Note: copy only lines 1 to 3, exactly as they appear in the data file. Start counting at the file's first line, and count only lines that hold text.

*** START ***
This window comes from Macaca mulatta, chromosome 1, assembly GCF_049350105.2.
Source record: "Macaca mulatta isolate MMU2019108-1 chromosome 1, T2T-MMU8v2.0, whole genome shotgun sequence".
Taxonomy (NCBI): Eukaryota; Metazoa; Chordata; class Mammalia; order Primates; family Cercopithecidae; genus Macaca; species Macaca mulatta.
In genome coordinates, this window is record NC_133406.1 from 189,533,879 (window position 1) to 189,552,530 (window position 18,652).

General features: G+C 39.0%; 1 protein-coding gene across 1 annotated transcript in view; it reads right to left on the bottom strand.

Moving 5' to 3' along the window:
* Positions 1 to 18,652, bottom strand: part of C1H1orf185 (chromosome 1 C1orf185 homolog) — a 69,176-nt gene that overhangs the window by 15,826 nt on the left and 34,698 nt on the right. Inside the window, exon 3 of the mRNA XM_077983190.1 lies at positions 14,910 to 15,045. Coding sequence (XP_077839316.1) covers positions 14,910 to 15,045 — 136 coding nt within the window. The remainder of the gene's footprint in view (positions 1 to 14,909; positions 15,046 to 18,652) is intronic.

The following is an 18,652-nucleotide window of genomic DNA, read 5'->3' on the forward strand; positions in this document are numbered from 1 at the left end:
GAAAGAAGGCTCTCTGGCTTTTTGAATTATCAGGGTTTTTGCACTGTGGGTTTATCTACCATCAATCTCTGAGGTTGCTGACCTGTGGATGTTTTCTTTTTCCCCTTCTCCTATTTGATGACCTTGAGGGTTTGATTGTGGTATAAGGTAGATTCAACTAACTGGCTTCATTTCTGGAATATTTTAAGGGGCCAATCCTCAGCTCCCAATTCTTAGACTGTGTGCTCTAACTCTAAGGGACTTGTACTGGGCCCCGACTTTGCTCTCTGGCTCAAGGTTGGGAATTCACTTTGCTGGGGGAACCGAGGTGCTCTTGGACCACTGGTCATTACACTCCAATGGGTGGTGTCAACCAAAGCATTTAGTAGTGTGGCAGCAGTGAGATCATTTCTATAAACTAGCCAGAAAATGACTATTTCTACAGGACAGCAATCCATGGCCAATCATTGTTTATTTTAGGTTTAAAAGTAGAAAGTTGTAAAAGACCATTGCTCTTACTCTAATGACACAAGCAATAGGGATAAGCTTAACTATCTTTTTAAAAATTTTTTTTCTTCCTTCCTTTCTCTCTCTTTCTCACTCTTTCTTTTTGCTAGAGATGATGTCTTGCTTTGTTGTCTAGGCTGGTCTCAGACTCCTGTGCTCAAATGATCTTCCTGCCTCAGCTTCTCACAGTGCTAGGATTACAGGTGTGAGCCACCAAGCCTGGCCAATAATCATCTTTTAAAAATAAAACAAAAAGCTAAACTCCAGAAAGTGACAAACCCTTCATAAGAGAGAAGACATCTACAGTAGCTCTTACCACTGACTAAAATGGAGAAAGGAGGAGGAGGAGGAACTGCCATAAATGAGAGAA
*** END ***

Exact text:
This window comes from Macaca mulatta, chromosome 1, assembly GCF_049350105.2.
Source record: "Macaca mulatta isolate MMU2019108-1 chromosome 1, T2T-MMU8v2.0, whole genome shotgun sequence".
Taxonomy (NCBI): Eukaryota; Metazoa; Chordata; class Mammalia; order Primates; family Cercopithecidae; genus Macaca; species Macaca mulatta.